Arnold Kling  

Hispanic Unwed Mothers

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Heather MacDonald writes

Every 1,000 unmarried Hispanic women bore 92 children in 2003 (the latest year for which data exist), compared with 28 children for every 1,000 unmarried white women, 22 for every 1,000 unmarried Asian women, and 66 for every 1,000 unmarried black women. Forty-five percent of all Hispanic births occur outside of marriage...

A couple of years ago, I saw some data that seemed to indicate that the economic progress of Hispanic immigrants was proceeding reasonably well. But I doubt that these children of unwed mothers are going to prosper.

MacDonald asks what a conservative open-borders advocate would do to solve this. Personally, I would focus on the unwed motherhood issue, not the ethnicity issue. As I wrote here,

In terms of economic policy, government faces a trade-off: providing assistance to non-traditional families can help those families raise their living standards; however, such assistance serves to encourage more non-traditional families. The net effect might be to increase poverty, a concern led to the 1996 welfare reform.

I really think that an explosive political question is whether single mothers are victims or villains. Those who see them as victims want to expand government services. Those who see them as villains wish that government policies would be a reflection of this latter view.

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CATEGORIES: Income Distribution

COMMENTS (8 to date)
Randy writes:

Single mothers are neither victims nor villians, they are simply people who made a choice. The assumption that creates the "problem" is that "society" should assume responsibility for those who make choices which result in difficult outcomes. And even then, it is only a "problem" for those who do not willingly choose to assume a social responsibility on their own. The solution, therefore, is to stop applying force. Don't force people to make "correct" decisions on parenthood. Don't force people to assume responsibility for others. Just let people make their own choices and assume their own responsibilities. "Problem" solved.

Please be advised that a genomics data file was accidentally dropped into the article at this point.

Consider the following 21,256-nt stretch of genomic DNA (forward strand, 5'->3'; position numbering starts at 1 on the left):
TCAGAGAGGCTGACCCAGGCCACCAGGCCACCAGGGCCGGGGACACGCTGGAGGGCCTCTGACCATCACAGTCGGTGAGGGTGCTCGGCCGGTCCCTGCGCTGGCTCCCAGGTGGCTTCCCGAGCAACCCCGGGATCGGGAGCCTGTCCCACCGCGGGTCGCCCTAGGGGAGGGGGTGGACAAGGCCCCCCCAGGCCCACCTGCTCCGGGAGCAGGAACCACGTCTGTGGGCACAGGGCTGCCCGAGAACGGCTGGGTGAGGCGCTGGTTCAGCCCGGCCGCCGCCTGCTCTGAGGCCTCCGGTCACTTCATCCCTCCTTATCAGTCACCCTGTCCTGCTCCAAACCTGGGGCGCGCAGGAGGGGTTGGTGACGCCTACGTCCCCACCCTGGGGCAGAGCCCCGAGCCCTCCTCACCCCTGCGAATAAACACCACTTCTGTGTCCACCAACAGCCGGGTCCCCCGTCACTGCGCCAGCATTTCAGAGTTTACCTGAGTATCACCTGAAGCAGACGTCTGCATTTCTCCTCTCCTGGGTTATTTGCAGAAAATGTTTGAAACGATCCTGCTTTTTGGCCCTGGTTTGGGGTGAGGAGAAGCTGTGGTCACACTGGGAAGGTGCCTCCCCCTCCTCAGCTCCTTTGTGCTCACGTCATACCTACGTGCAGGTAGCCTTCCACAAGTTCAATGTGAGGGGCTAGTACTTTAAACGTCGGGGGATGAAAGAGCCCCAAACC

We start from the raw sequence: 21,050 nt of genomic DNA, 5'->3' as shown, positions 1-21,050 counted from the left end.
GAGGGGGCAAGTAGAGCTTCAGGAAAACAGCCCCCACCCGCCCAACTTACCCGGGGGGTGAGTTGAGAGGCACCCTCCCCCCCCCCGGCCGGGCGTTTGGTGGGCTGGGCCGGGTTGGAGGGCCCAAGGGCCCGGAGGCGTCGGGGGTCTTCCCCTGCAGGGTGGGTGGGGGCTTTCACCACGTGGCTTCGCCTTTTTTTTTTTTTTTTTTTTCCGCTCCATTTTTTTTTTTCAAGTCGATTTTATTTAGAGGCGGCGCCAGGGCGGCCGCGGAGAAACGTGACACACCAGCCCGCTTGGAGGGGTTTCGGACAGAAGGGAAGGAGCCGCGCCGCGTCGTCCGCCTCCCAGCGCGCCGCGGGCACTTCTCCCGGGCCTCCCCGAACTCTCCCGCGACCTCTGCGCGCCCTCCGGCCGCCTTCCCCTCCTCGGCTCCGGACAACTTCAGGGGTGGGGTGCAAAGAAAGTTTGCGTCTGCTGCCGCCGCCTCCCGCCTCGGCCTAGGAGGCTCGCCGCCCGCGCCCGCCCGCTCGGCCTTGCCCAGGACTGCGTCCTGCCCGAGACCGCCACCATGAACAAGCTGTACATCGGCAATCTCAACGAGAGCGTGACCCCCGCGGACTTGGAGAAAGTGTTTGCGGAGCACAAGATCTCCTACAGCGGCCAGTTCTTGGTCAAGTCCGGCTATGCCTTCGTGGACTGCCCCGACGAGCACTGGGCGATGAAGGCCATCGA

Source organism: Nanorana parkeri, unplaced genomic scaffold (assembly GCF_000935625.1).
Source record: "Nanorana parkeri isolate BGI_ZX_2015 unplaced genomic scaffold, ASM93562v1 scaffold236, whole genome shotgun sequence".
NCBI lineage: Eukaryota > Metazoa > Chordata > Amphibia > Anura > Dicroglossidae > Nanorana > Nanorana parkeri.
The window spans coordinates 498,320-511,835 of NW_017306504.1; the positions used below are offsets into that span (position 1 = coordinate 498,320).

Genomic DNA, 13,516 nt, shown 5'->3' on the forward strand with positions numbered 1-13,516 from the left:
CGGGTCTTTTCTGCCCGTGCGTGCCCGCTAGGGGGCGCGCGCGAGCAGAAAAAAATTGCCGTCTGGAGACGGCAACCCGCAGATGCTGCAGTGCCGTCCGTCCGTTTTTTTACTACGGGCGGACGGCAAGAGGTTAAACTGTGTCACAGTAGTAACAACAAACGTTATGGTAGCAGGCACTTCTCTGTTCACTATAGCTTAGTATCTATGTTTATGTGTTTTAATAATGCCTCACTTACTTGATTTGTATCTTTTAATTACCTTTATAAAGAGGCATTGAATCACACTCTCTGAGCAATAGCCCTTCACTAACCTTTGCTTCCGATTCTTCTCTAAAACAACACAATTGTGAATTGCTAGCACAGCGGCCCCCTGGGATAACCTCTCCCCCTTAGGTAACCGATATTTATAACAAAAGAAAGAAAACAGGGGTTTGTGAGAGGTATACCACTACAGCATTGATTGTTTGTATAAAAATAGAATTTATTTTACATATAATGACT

liberty writes:

It doesn't matter whether they are victims, villains or people who made a choice (morally-neutrally).

The facts are the same. Subsidize something and you get more of it.

N. writes:

Yes, and if you tax something you'll get less of it...

Buzzcut writes:

There are a lot of parellels between Mexican migrants in the current centruty and black migrants in the last. The black underclass was created when black men moved north to cities to find work. This put large strains on families, and is what caused the black family to breakdown.

Now, it is Mexican makes moving north to find work, leaving their old families behind and starting new families here.

Or at least that's how it seems to me. It's not like this is a widely reported story or well researched topic.

Azer writes:

Actually it was the welfare system that led to the breakdown in families. It subsidized "bad behavior".

quadrupole writes:

People who insist on raising children who they cannot raise properly are villains, plain and simple.

Children raised by incompetent parents are victims (of their parents).

To the extent that unwed mothers are unable to raise their children properly, they are villains.

The problem is, due to our societies strong reluctance to remove children from incapable parents we frequently wind up with a situation where in order to try to assist the victim (the child) we also end up subsidizing the villain (the incapable parent).

Please note, I am not calling for doing away with reluctance to remove children from parents here, but it's side effect is allowing a large number of victims (children) to effectively be held hostage by their victimizers (their parents), with society paying the ransom payments.

Omer K writes:

Short Answer : Villians

Medium-sized Answer: Villians, but the system encourages villians.

Long Answer: Entire books have been and will continue to be written on the Long Answer.

Steve Sailer writes:

The Hispanic illegitimacy rate, now 48%, up 1.6 points in just the last year, is exploding in an era of tighter welfare following the 1996 act, an era in which the black illegitimacy rate has been flat at around 68-70%.

The truth is that we have very little idea how to substantially cut Hispanic illegitimacy. It would be much easier to substantially cut illegal immigration.

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